Film and Music Electronic Magazine

James Corden’s Movie Musical Performances, Ranked

James Corden has certainly become a divisive figure amongst the musical theater community, with many fans lamenting his repeated casting in Hollywood movie musical adaptations throughout the years. It has even reached a point where there is a petition arguing to keep him out of the upcoming Wicked movie adaptation (which currently has just over 100,000 signatures). However, do his performances warrant the extreme backlash? The fact is, Corden has only starred in six live-action movie musicals with a semi-prominent role in only four (even if it may feel like more), but his performances range from perfectly fine to cringe-inducing.

However, are the opinions on his character portrayals a result of the films themselves being poorly made and written, or is it because of his performance and acting choices? Let’s take a look at the four musicals that Corden has played a somewhat prominent role in, ranking them from worst to best.

RELATED: James Corden on Singing Penny Lane with Paul McCartney in Liverpool, and Kay Cannon’s Update of the ‘Cinderella’ Story

4. Rob the Mouse (Cinderella)

Image Via Amazon

Cinderella (2021) is a bit of a mess, to say the least, and James Corden as one of the mice (as well as him being a main producer of the film) is symptomatic of said messiness. Though Corden was in very little of the film, every appearance of him as Rob the Mouse feels grating because of how the humor of the film falls flat. The most egregious example of this is once the mice are turned into humans, there are numerous times when the film cuts away from the energy and fun of the ball where Cinderella is meeting Prince Robert for some unfunny banter between the mice.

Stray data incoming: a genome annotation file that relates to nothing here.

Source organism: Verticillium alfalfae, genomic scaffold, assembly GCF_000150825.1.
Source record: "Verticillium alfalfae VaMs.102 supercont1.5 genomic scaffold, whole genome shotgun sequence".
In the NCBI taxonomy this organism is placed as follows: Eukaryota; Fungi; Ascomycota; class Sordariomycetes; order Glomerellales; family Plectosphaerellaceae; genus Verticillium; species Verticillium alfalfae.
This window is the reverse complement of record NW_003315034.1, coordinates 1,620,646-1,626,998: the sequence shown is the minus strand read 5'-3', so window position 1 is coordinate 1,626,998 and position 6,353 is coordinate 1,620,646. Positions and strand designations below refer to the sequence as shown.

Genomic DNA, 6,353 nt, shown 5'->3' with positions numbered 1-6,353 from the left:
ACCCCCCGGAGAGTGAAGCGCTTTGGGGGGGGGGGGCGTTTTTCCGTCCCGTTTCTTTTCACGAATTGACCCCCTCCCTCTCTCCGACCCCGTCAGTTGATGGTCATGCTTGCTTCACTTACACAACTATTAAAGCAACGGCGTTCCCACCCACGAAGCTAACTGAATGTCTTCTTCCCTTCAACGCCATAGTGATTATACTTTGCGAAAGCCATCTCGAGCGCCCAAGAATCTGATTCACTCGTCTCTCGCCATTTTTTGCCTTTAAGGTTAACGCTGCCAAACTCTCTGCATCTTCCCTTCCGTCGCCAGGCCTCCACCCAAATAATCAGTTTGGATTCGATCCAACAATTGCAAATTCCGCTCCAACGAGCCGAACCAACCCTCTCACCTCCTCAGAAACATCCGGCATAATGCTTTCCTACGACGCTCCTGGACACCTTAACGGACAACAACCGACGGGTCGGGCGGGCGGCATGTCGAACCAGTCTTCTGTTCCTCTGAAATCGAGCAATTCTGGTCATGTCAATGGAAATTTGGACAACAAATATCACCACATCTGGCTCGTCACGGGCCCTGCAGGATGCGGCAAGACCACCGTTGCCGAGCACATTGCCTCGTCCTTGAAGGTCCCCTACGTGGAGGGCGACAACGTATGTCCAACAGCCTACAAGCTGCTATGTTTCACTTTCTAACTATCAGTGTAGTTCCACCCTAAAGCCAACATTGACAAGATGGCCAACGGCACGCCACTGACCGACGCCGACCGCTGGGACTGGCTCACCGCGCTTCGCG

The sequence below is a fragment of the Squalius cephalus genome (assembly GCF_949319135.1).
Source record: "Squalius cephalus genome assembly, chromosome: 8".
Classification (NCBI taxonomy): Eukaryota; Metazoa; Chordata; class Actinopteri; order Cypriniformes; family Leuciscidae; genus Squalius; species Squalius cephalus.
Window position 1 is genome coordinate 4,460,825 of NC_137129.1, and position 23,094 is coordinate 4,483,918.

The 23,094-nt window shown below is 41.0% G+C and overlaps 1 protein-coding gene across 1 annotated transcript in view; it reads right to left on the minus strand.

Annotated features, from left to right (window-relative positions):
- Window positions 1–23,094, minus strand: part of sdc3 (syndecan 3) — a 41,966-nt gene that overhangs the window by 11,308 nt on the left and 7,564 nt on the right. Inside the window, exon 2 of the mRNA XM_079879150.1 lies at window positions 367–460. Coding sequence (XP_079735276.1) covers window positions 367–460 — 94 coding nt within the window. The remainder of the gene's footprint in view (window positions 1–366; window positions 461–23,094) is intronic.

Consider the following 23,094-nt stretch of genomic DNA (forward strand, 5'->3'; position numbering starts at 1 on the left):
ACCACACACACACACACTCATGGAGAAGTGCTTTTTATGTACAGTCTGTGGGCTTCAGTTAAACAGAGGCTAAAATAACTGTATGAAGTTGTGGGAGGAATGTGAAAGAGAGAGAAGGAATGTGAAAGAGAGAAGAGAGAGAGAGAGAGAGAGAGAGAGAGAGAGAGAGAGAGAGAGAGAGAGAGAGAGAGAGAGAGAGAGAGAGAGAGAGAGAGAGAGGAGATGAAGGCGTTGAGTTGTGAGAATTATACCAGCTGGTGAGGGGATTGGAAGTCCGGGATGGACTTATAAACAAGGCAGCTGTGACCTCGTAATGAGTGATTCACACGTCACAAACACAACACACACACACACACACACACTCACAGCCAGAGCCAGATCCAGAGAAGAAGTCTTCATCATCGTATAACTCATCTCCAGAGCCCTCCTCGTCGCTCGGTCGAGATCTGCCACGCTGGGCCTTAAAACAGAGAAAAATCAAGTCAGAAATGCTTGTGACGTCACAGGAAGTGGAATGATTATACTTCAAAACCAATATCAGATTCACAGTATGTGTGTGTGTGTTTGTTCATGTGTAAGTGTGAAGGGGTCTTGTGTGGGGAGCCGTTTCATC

Because of his producer status, these moments read as Corden giving himself more screen time in the film for his own sake, otherwise, there is no other reason to move away from the central plot and romance of the story to listen to Rob the Mouse talk about going to the restroom using his “front tail” and how noisy and exciting clapping his hands is. Also, this film gave us the nightmare fuel that was human James Corden’s head on Rob the Mouse’s body floating and screaming for far too long in one scene, which definitely doesn’t help make his “comedic” performance any more enjoyable.